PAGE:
DALLAS, Sept. 26, 2013 /PRNewswire/ -- The leadership body of Highland Park Presbyterian Church (HPPC) unanimously adopted a resolution that it believes God has called HPPC to terminate its voluntary affiliation with the Presbyterian Church, PC(USA), and seek affiliation with ECO: A Covenant Order of Evangelical Presbyterians.
The vote by HPPC's 49-member Session begins a process of discernment in which the church's congregation will discuss the possibility of changing Presbyterian denominations before ultimately voting on the matter.
That vote is scheduled for October 27 and is to be preceded by a series of meetings and discussions with members of the congregation so that they can learn more about the reasons the Session is recommending the change. They include: the PC(USA)'s lack of core theological beliefs; disagreement over the authority of Scripture and salvation through Jesus Christ alone; and the impact of PC(USA) governance policy and practices on the life of HPPC, particularly on the selection process for new pastors.
"We are not walking away from our Presbyterian values; we are preserving them," said Rev. Joe Rightmyer, interim senior pastor of HPPC. "This decision by our church leadership was not taken lightly. We have watched as the national denomination has turned away from some of the fundamental values that have been central to our local congregation for the last 90 years. We have reached the point that the changes imposed by the PC(USA) have become a distraction that hinders the mission of our church."
The Session also voted unanimously to appoint a negotiating team to continue to reach out to the PC(USA)'s district agency, Grace Presbytery, in order to explore an amicable resolution of the lawsuit HPPC's Board of Trustees brought earlier in September. At that time, a state district court judge granted a temporary restraining order providing civil court protection to prevent the PC(USA) through Grace Presbytery from attempting an immediate seizure of HPPC property and provide a window of opportunity to discuss HPPC's future without the threat of imminent retaliation. Shortly before a scheduled hearing in the state district court, the lawyers for Grace Presbytery removed the lawsuit to Federal Court.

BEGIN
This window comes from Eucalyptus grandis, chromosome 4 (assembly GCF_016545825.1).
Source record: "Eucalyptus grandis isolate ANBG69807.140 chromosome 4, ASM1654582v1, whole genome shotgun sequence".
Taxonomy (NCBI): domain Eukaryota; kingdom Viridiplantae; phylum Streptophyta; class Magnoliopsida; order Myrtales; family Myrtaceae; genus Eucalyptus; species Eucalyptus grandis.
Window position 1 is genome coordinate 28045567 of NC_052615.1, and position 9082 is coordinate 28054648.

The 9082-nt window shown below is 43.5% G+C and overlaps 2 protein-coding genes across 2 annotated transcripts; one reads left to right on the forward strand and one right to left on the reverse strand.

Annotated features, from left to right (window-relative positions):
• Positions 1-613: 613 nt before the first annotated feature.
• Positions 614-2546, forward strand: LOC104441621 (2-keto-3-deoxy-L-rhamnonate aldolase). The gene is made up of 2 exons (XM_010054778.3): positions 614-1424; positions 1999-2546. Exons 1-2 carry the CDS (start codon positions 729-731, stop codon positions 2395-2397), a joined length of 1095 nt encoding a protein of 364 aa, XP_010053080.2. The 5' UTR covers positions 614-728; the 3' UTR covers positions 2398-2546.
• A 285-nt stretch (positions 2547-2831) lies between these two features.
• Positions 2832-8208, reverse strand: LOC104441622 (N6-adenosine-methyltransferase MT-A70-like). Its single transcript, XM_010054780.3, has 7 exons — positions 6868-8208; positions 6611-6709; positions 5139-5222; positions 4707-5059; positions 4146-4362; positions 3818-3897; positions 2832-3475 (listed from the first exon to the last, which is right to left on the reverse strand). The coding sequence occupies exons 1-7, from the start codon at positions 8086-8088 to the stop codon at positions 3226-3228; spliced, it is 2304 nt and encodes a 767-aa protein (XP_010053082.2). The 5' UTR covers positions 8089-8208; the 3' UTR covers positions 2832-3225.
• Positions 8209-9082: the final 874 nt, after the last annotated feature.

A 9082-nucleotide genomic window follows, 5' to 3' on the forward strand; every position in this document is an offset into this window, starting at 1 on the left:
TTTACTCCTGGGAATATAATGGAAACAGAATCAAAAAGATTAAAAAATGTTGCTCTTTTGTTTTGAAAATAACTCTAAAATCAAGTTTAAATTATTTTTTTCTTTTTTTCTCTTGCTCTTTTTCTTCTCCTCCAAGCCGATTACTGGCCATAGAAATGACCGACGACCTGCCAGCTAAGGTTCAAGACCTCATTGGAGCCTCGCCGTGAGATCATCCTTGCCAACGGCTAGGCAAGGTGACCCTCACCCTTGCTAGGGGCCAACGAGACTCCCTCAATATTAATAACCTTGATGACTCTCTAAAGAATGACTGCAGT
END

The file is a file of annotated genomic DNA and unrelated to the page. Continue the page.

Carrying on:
On Sept. 24, 2013, U.S. District Court Judge Jane J. Boyle, finding that "HPPC demonstrated good cause to extend the TRO," granted HPPC's motion to extend the protection provided by the TRO. Judge Boyle also granted HPPC's request for expedited consideration of HPPC's motion to remand the lawsuit to the state district court agreeing with HPPC to "the need to promptly resolve questions as to [the Federal] Court's subject matter jurisdiction." A hearing on whether the case will remain in federal court is scheduled for October 7.
Founded in 1926, Highland Park Presbyterian Church is a group of Christian believers located in Dallas, Texas, whose mission is to make disciples of Jesus Christ and to make a difference in the world for the glory of God through "Core Four" practices: Worship God, Grow in Christ, Build Community, and Bless the World. HPPC offers four unique types of worship services in the reformed Presbyterian tradition: a service for wholeness and communion, two traditional sanctuary services, a contemporary service, an international service with African influences and a new worship community for Mandarin-speaking Chinese. More information is available at http://www.hppc.org.
SOURCE Highland Park Presbyterian Church